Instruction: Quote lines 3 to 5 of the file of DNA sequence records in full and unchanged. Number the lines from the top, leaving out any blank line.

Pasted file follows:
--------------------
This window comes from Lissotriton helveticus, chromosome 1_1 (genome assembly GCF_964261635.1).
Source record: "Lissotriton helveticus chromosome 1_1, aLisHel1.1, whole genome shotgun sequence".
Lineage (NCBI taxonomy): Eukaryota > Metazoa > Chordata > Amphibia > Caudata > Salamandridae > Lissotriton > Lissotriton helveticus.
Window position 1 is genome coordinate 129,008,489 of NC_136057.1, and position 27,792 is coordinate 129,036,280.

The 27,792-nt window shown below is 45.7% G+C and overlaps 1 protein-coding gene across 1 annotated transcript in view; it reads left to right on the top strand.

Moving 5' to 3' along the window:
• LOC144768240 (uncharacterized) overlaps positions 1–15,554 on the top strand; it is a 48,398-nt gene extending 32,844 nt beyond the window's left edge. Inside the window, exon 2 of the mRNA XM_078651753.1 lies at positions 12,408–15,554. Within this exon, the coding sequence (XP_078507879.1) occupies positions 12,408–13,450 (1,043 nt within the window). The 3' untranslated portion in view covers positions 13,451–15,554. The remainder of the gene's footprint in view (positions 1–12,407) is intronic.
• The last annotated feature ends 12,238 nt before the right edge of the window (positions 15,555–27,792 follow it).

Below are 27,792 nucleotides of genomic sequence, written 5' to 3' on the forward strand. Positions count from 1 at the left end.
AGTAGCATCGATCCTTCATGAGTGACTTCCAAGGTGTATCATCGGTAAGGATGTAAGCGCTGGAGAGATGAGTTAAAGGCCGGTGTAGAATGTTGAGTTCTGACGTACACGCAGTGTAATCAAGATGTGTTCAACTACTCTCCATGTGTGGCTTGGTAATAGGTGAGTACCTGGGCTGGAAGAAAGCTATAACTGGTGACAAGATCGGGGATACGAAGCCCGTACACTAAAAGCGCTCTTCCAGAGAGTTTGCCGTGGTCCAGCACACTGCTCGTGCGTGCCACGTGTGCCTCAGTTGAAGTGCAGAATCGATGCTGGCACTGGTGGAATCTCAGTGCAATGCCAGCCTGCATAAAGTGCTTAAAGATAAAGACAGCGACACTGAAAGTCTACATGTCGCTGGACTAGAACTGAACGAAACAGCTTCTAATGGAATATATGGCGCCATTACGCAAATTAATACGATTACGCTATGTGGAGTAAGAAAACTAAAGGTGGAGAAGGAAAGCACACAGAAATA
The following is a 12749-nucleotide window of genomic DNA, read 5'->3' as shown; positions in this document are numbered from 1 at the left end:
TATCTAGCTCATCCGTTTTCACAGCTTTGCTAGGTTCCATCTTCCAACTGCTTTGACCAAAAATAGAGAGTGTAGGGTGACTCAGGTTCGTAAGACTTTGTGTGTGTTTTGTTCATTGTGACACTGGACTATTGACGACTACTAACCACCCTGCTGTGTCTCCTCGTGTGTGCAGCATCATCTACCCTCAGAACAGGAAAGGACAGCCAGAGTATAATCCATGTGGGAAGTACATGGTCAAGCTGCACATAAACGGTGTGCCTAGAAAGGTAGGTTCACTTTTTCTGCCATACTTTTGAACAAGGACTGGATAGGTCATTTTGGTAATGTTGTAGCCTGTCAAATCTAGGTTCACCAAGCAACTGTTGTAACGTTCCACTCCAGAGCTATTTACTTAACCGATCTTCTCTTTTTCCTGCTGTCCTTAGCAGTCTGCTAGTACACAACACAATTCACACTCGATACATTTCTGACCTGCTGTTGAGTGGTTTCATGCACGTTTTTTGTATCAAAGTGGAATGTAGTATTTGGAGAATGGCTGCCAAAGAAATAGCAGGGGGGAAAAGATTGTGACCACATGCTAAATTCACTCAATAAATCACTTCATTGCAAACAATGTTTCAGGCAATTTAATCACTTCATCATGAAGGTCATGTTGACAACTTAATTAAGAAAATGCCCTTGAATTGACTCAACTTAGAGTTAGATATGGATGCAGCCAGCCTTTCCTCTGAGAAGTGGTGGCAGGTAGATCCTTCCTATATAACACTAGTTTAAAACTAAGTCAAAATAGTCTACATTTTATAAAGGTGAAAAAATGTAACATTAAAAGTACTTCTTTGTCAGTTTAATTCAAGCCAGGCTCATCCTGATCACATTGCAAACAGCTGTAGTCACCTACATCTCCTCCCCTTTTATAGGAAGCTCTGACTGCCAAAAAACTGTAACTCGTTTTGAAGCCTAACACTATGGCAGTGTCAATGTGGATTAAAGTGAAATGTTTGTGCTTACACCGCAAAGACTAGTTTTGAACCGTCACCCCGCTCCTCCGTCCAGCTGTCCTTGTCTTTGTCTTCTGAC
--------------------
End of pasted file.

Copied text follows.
Lineage (NCBI taxonomy): Eukaryota > Metazoa > Chordata > Amphibia > Caudata > Salamandridae > Lissotriton > Lissotriton helveticus.
Window position 1 is genome coordinate 129,008,489 of NC_136057.1, and position 27,792 is coordinate 129,036,280.

The 27,792-nt window shown below is 45.7% G+C and overlaps 1 protein-coding gene across 1 annotated transcript in view; it reads left to right on the top strand.